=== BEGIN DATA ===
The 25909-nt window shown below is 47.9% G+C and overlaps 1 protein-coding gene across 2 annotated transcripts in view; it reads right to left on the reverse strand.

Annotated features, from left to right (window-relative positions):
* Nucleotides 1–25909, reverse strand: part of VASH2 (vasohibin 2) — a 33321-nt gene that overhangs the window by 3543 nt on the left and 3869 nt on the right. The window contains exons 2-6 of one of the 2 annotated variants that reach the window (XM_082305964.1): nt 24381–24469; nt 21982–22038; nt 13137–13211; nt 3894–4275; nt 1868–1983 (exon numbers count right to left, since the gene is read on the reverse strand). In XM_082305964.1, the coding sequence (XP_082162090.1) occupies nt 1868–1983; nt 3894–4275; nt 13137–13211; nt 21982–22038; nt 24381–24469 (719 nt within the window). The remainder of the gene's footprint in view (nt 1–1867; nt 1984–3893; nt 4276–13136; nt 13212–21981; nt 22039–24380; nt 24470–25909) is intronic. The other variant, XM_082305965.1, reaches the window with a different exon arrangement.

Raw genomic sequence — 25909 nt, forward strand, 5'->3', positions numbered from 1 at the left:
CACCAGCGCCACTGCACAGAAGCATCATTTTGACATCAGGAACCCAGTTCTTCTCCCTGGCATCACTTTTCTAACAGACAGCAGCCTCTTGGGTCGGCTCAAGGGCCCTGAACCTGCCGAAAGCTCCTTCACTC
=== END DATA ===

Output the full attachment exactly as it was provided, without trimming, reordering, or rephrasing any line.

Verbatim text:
The 25909-nt window shown below is 47.9% G+C and overlaps 1 protein-coding gene across 2 annotated transcripts in view; it reads right to left on the reverse strand.

Annotated features, from left to right (window-relative positions):
* Nucleotides 1–25909, reverse strand: part of VASH2 (vasohibin 2) — a 33321-nt gene that overhangs the window by 3543 nt on the left and 3869 nt on the right. The window contains exons 2-6 of one of the 2 annotated variants that reach the window (XM_082305964.1): nt 24381–24469; nt 21982–22038; nt 13137–13211; nt 3894–4275; nt 1868–1983 (exon numbers count right to left, since the gene is read on the reverse strand). In XM_082305964.1, the coding sequence (XP_082162090.1) occupies nt 1868–1983; nt 3894–4275; nt 13137–13211; nt 21982–22038; nt 24381–24469 (719 nt within the window). The remainder of the gene's footprint in view (nt 1–1867; nt 1984–3893; nt 4276–13136; nt 13212–21981; nt 22039–24380; nt 24470–25909) is intronic. The other variant, XM_082305965.1, reaches the window with a different exon arrangement.

Raw genomic sequence — 25909 nt, forward strand, 5'->3', positions numbered from 1 at the left:
CACCAGCGCCACTGCACAGAAGCATCATTTTGACATCAGGAACCCAGTTCTTCTCCCTGGCATCACTTTTCTAACAGACAGCAGCCTCTTGGGTCGGCTCAAGGGCCCTGAACCTGCCGAAAGCTCCTTCACTC